Discussion of the interplay of top-down and bottom-up mechanisms re-emerged later on when discussing the reconstructive nature of memory. Recently, Simons and Chabris (2011) polled the American public on their beliefs about how memory works. Almost two-thirds of their respondents expressed a belief that memory acts like a video camera, accurately recording our experiences in the world. However, ample evidence suggests that the formation and recollection of memories is highly influenced by prior experience and often fails to accurately reflect reality. Magicians count on this fact. Magical performances regularly contain language that encourages audience members to encode faulty memories of what they have experienced. Magic theorist Dariel Fitkee (1945) believed that magicians should never let their audiences interpret sensory information without guidance, stating, “Convincingly interpreting, to the spectator, what the senses bring to him in such a way that the magician’s objectives are accomplished, is the true skill of the skilled magician” (p. 33).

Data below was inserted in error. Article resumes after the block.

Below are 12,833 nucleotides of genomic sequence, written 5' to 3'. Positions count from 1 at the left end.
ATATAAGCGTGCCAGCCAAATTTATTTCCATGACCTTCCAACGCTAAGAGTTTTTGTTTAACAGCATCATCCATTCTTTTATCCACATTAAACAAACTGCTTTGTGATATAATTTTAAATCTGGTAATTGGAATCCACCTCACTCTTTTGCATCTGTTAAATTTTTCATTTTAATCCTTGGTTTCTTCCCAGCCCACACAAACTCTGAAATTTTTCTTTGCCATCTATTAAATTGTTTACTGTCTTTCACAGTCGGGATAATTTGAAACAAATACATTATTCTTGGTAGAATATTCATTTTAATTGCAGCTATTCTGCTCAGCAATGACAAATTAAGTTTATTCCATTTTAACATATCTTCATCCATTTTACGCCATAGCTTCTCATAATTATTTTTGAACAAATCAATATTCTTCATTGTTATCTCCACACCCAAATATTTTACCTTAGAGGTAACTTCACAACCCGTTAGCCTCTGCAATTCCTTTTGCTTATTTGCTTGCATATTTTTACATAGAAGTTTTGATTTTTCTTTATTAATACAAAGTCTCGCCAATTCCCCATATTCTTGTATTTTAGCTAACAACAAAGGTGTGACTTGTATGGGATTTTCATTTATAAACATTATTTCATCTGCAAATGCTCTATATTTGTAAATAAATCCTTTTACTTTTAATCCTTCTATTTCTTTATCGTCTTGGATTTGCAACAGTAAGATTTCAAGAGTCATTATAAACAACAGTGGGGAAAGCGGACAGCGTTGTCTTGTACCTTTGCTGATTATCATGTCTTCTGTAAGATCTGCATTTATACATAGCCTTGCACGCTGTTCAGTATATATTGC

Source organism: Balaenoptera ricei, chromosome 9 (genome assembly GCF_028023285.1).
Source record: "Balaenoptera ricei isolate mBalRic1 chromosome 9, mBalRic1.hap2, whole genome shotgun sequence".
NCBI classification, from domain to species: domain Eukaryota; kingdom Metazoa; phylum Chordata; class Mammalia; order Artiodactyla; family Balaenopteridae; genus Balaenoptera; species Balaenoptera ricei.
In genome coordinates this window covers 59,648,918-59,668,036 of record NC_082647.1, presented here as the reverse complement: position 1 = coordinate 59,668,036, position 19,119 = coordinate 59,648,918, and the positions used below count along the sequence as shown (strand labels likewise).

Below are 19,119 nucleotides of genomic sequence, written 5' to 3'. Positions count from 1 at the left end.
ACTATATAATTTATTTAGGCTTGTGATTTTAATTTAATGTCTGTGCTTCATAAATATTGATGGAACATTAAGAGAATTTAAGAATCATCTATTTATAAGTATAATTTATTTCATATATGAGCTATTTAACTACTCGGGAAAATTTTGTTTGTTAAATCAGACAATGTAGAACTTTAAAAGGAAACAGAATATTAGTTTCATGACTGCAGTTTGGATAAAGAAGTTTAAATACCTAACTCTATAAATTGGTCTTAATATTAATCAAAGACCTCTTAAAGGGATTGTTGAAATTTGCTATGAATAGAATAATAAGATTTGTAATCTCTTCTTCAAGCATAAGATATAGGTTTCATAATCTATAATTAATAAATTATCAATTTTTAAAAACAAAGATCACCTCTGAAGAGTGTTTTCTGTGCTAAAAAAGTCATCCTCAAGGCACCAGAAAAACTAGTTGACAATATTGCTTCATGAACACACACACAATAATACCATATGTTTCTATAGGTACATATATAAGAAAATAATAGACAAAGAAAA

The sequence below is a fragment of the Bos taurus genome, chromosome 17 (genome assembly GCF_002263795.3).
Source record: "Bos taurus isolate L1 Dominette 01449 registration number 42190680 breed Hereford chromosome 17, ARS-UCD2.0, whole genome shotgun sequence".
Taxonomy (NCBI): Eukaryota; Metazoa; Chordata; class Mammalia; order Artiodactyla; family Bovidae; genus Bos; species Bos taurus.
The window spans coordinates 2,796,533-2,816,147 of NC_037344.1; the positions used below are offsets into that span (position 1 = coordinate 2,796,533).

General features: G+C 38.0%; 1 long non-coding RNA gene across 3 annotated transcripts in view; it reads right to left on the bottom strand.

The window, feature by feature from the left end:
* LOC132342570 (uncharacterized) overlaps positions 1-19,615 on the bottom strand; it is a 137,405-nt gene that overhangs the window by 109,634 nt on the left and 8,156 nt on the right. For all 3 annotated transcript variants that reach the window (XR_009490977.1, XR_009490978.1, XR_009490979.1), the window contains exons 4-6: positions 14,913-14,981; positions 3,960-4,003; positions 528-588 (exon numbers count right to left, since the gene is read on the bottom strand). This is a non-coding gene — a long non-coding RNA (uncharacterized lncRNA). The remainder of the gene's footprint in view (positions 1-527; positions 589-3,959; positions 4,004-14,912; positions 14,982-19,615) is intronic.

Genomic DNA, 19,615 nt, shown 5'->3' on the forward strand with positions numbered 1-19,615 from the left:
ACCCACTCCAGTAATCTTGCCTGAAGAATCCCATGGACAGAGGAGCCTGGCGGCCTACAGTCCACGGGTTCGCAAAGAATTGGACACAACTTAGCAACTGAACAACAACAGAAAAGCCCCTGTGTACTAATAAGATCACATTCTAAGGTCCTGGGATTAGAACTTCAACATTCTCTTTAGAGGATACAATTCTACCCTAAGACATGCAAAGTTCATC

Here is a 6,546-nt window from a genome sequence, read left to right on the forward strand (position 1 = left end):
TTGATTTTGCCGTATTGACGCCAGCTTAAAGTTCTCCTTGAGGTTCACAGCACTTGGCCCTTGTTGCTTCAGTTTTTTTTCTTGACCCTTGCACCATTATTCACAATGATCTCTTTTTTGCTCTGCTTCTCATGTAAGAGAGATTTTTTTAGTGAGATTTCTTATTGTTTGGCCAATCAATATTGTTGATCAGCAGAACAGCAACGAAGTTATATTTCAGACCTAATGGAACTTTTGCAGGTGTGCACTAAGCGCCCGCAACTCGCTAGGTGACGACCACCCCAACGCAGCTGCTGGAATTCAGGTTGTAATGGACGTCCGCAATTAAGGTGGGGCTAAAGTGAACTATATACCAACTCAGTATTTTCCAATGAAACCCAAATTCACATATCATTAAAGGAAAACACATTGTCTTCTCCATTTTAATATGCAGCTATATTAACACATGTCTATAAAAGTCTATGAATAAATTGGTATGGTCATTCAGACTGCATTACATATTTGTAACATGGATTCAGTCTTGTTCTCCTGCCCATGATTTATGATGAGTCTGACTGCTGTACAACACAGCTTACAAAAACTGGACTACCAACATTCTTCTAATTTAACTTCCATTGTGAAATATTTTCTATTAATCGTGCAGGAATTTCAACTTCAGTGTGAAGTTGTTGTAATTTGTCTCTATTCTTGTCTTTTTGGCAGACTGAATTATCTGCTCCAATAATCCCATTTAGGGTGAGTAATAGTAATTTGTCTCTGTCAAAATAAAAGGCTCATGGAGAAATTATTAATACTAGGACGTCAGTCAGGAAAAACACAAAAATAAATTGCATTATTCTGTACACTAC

Perhaps my favorite example of how memories can be manipulated by seemingly irrelevant information came from an early experiment carried out by Carmichael, Hogan, and Walter (1932) wherein participants were asked to memorize a series of ambiguous line drawings. The researchers found that the mere labeling of each line drawing caused memories for each image to be distorted in a way that resonated more strongly with the label applied to the image. That is, when participants were later asked to reproduce the drawings from memory, the subsequent drawings looked more like the items they were labeled as than the original images (see Figure 1).    

Figure1